The Real Sex Tape: A Porn Star’s Stories of Self-Destruction

By Jennifer Roesler The sex tape that went viral this month has been a story of personal and professional transformation for a porn star who had an almost obsessive fixation with her breasts. 

But the story is also a story about an obsession that turned into a personal nightmare for the porn star’s ex-boyfriend, a former girlfriend of hers. 

Now, it’s a story that will haunt the young porn star for the rest of her life.

“She had a huge crush on me,” said Jen, whose real name is Jennifer Lee.

“She was so into me.

I could feel it.

And I started texting her and asking her, like, ‘Hey, what’s up?

How are you?

What are you doing?'”

Jen’s boyfriend, whom she would not name, has been dating Jen since the summer of 2013, and he has been her boyfriend since the beginning of her porn career.

They were dating for a year and a half, but Jen was dating the boyfriend when she was diagnosed with cancer.

Jen had a tumor removed from her ovaries, which meant that her breasts could no longer grow naturally, so she underwent a mastectomy, which was performed by Dr. Susan Orrock. 

The surgery was done by the same doctor who performed the mammogram Jen had for the cancer in 2012. 

“The doctor had the mammograms, and when I got the mammography, I saw the breast growth was still there, but the size was different,” Jen told National Review Online.

“And then I was like, oh my God, what is this?

What’s going on?”

The surgeon told her that she had an abnormal breast growth and had cancer, so Dr. Orrock decided to surgically remove the tumor.

Jen said she was devastated by the surgery and the resulting scarring, but also by the fact that she was dating a man she loved and wanted to have a family with.

The surgery left Jen in a limbo where she could no more afford to have children or support herself.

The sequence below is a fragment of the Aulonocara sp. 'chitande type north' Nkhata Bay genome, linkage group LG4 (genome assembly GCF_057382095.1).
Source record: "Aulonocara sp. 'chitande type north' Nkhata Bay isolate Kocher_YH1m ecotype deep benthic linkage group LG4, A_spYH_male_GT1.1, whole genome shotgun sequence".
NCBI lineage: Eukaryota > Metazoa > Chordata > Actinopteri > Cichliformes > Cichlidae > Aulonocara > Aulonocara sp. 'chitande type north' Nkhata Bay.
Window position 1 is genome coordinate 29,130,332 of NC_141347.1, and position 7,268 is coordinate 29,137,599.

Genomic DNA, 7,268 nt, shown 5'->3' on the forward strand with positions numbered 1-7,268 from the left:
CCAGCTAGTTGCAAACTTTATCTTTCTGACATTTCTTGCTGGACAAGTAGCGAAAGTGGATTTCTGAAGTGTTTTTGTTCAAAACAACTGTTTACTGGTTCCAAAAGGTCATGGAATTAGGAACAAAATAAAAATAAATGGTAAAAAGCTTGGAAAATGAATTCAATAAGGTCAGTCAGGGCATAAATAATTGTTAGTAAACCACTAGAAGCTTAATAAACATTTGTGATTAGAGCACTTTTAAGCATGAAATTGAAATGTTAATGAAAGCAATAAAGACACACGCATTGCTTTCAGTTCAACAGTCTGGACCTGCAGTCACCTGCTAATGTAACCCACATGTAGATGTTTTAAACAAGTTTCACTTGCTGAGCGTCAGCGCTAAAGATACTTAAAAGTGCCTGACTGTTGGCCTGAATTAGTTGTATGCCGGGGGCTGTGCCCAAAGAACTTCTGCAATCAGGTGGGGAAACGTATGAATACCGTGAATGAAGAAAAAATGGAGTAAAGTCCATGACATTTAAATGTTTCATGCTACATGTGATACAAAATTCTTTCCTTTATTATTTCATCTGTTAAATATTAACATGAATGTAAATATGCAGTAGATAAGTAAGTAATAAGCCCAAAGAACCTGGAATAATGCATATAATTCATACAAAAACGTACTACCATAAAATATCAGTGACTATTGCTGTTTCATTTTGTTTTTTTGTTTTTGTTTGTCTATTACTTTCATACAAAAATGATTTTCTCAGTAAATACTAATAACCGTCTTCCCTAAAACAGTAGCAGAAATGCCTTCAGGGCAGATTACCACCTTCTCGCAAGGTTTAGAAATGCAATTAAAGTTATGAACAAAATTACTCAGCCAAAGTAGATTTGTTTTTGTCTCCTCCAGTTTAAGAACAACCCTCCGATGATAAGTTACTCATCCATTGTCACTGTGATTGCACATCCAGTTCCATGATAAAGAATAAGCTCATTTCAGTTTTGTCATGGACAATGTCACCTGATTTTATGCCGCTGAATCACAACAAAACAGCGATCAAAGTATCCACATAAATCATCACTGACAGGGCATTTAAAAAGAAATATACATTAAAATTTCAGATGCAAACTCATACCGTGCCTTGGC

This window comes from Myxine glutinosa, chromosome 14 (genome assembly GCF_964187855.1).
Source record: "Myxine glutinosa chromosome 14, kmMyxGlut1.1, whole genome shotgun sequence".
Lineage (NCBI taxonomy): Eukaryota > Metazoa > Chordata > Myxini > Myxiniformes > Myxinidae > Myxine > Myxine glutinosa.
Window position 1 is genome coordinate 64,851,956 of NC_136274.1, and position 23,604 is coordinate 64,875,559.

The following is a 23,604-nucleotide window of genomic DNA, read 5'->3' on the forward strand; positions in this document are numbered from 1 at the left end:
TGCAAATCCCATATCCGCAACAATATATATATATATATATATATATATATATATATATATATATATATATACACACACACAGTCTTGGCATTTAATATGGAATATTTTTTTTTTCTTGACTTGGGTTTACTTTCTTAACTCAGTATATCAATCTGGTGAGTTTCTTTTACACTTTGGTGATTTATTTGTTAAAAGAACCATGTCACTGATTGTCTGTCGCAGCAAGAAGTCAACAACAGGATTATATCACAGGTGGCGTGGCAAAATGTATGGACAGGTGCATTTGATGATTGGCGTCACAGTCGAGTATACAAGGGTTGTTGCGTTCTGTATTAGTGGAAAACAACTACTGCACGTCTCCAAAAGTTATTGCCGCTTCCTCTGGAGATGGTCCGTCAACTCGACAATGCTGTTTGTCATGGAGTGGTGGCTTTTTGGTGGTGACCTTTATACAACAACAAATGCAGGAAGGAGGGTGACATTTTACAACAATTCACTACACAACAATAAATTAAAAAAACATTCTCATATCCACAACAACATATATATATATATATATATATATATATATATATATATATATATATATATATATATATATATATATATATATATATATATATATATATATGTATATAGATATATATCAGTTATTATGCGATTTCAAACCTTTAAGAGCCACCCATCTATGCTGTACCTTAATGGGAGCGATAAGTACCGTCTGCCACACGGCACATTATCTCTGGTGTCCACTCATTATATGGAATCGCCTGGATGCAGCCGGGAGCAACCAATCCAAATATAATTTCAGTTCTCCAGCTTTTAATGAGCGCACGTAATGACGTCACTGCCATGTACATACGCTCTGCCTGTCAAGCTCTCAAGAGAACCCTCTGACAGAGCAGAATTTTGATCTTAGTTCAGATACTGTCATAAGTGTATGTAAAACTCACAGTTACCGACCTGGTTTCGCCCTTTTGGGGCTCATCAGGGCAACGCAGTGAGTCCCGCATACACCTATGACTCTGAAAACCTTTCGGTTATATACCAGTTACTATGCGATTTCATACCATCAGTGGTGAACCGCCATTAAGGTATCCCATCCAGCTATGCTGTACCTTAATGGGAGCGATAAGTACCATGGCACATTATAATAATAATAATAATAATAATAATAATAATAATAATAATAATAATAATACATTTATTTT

After the surgery, Jen’s ex took the next step, and in March 2015, Jen was diagnosed again with breast cancer.

“It’s kind of hard to put into words,” said Jennifer.

“I’m in such a bad place that I’m almost in the process of going to suicide.

I have no choice.

I’m not a healthy person.”

Jen says she has been in treatment for the past six months, with the cancer-related treatments being the only thing that’s keeping her alive. 

Jen has been sober since her treatment, and she has no idea when she will be able to have her first child. 

In January of this year, she underwent an emergency hysterectomy, which caused the removal of her ovary and uterus. 

Since that time, Jen has been working through the process to transition into a woman. 

It was during this time that Jen began to experience some of the trauma that she described in a recent interview with National Review Online as “the worst thing that has ever happened to me.”

“When I first started having breast cancer, I was living the American dream.

I was doing what I wanted to do, I had my own home, I worked full time, I owned my own business.

And then suddenly I started getting the news that I had breast cancer and that I couldn’t have children,” said Jenkins.

“It was like a wake up call to me that I was going to have to do something about my life, and I was gonna be a mom, too.”

Jen is currently raising funds on GoFundMe to help pay for the operation and the hysterer’s costs.

She is hoping to raise $15,000 by the end of the month.

“I have a lot of money.

I want to do it for the right reasons.

It’s just a really hard pill to swallow.

It took me a long time to come to terms with my feelings about my body, and now I feel like it’s my life,” she said.

“This is something that’s going to last forever.

This is something I’m willing to sacrifice to get this done.” 

Jen hopes that people who read her story can understand that it is not something that can be taken for granted. 

She hopes that her story will help to inspire people to fight for their rights and to find love and happiness in the here and now. 

Her story is a testament to Jen’s courage to face her fears and embrace her body. 

[Photo credit: Jennifer Lee]Like this article? 

Help support independent photography by donating to our Patreon!